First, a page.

On the exterior, a major concern was the deterioration of the rear brick wall and the roof of the former garage. The roof needed to be reinforced and replaced and the brick needed to be stabilized. Fortunately, a good portion of the wall could be dismantled and re-bricked. The revitalized garage became a ground floor suite for the hotel that became instantly popular among guests.

Long vacant, this treasure on Congress Street is now available to the entire community. Over twenty jobs have been created. The Bramhall Square neighborhood, which is experiencing a renaissance fuelled by entrepreneurs who’ve opened Tandem Bakery, Bramhall Pub, The Roma, and Trattoria, is even stronger. And Maine’s largest city can offer visitors a small, charming hotel that celebrates the region’s mercantile past.

John E. L. Huse School Apartments, Bath

Named to honor Bath’s first casualty of World War II, the John E.L. Huse Memorial School was constructed in 1942 according to plans drawn by architect Alonzo J. Harriman, a native of Bath and founder of Harriman Associates. The school served the children of Bath Iron Works employees, a growing population that necessitated the addition of a new wing of classrooms at the North End of the building just seven years later.

Huse thrived throughout the baby boom years, but the student population here and elsewhere in Maine gradually declined, and in 2006 the City of Bath shuttered the school. Regional School Unit 1 occupied the International-style building for several years, but when they moved out, the 33,000-sq. ft. community anchor began to deteriorate.  Thankfully, the Szanton Company saw the value in the historic structure and purchased it in August 2016 with the intention of converting the space into residential apartments.

While vacant, Huse School did suffer from the effects of water damage, broken windows and graffiti. Overall, however, the condition of the building was excellent—the original wood joists and masonry bearing walls were in very good shape. The hardwood floors, under several layers of glue, carpet, and pads, were also in amazingly good condition.

With a firm plan in place to add a new wing and transform the historic complex into 59 affordable housing units, renovations began by exposing interior brick walls, removing small amounts of asbestos and lead paint, and refinishing the original hardwood floors. New roofing and insulation buttoned up the building and new walls framed the contemporary apartments.  Modern electrical and mechanical systems were promptly installed.

Today, the school retains its historic mid-century vibe with original signage at the 1942 front canopy, as well as period-appropriate replacement doors and windows. Common areas are sprinkled with memorabilia such as vintage classroom clocks, sections of original chalkboard, original blueprints, student murals, and historic school and class pictures. The one-time gymnasium was modified and converted into a common room and several two-story apartment units. Other amenities include a lobby with a fully accessible elevator, new entrances, and both fitness and laundry rooms. The Szanton Company did extensive site work to build a large, modern neighborhood playground, an expanded parking lot, landscaping that includes many evergreen trees, and new walking paths that feed into existing city trails.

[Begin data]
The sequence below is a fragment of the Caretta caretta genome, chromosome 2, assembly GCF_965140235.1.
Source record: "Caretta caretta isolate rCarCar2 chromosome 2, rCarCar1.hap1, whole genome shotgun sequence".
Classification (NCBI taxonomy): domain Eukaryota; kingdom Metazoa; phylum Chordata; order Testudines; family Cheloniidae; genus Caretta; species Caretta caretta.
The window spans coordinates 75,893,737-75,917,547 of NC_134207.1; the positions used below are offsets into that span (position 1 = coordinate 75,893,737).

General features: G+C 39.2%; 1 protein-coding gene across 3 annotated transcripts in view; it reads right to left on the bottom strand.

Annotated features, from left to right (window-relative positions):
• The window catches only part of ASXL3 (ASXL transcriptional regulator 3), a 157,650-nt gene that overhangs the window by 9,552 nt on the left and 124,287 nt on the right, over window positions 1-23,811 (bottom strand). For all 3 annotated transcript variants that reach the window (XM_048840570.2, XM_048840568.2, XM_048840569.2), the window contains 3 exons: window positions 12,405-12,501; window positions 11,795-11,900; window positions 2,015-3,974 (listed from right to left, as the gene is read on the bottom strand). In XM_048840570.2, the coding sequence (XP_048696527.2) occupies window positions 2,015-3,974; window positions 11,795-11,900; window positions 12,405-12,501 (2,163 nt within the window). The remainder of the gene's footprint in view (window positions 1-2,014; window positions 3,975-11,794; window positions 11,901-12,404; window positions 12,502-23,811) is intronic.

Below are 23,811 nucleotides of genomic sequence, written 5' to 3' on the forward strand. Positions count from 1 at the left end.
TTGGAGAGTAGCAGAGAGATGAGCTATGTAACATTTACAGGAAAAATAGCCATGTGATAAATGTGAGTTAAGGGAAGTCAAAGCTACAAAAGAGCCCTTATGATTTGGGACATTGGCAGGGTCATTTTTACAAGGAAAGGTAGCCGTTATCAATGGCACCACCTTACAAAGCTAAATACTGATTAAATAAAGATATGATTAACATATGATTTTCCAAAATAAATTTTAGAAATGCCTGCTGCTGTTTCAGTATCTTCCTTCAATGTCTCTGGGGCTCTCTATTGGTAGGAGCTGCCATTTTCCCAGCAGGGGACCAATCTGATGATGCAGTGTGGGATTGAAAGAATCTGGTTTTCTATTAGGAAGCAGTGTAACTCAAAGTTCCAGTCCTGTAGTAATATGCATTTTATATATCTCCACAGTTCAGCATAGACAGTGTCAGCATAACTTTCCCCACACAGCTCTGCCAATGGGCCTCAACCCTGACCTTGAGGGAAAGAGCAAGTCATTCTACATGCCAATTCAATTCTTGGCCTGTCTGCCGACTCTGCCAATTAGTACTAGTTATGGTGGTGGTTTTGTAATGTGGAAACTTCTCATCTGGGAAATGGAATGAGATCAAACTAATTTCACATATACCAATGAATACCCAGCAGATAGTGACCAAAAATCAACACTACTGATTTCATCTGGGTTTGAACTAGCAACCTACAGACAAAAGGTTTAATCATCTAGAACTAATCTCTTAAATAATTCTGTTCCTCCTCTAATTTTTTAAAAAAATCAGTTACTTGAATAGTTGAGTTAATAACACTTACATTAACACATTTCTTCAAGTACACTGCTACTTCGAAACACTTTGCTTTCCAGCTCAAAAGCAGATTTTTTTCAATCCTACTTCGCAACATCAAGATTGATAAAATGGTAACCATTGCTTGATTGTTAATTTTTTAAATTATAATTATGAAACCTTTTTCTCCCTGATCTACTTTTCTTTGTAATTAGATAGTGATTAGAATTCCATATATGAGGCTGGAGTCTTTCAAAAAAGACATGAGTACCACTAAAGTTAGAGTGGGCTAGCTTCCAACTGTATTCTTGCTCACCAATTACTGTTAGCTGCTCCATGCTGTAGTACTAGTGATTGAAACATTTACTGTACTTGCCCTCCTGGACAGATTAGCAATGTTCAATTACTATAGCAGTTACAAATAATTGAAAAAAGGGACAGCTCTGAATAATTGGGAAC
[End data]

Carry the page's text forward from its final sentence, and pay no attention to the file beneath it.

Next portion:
The community response has been overwhelming, and just a week after opening 78% of the units had been rented. This remarkable project honors the schools’ namesake and its historic character while providing much needed affordable housing for the deserving citizens of Bath. 

46 Lisbon Street, Lewiston

The building at 46 Lisbon Street has been an iconic presence in downtown Lewiston since 1895. Best known as the home of Grant’s Clothing for nearly 60 years, the building was purchased by Terry’s Bridal in 1985—the same year 46 Lisbon was added to the National Register of Historic Places.

The owner, Kevin Morin, had two goals for the project. First was the desire to be an active participant in the ongoing resurgence of downtown Lewiston. The second was to rehabilitate a significant building in a way that respected the history of the space while also introducing elements of modernity. Floor plans were changed minimally. Doors, interior windows, and openings were preserved, and the original wood floors were sanded and refinished.  Entirely new electrical, plumbing, heating, and communications systems were seamlessly integrated into the historic fabric.

Despite these large-scale enhancements, it was the attention to small details that lent this project its defining character. Gas powered brass light fixtures found in the basement were restored, and historic doors that had been removed were repurposed as sliding barn doors. Original wavy glass still present in the historic windows was retained; a large metal skylight was preserved and reopened. A huge wood and glass display box that had been sitting on the third floor unused for decades was repurposed as a dramatic chandelier above the third -floor kitchen. It’s also crucial to the integrity of the interiors that the owners maintained the intricate wood trim and doors, most of which were original and in excellent condition.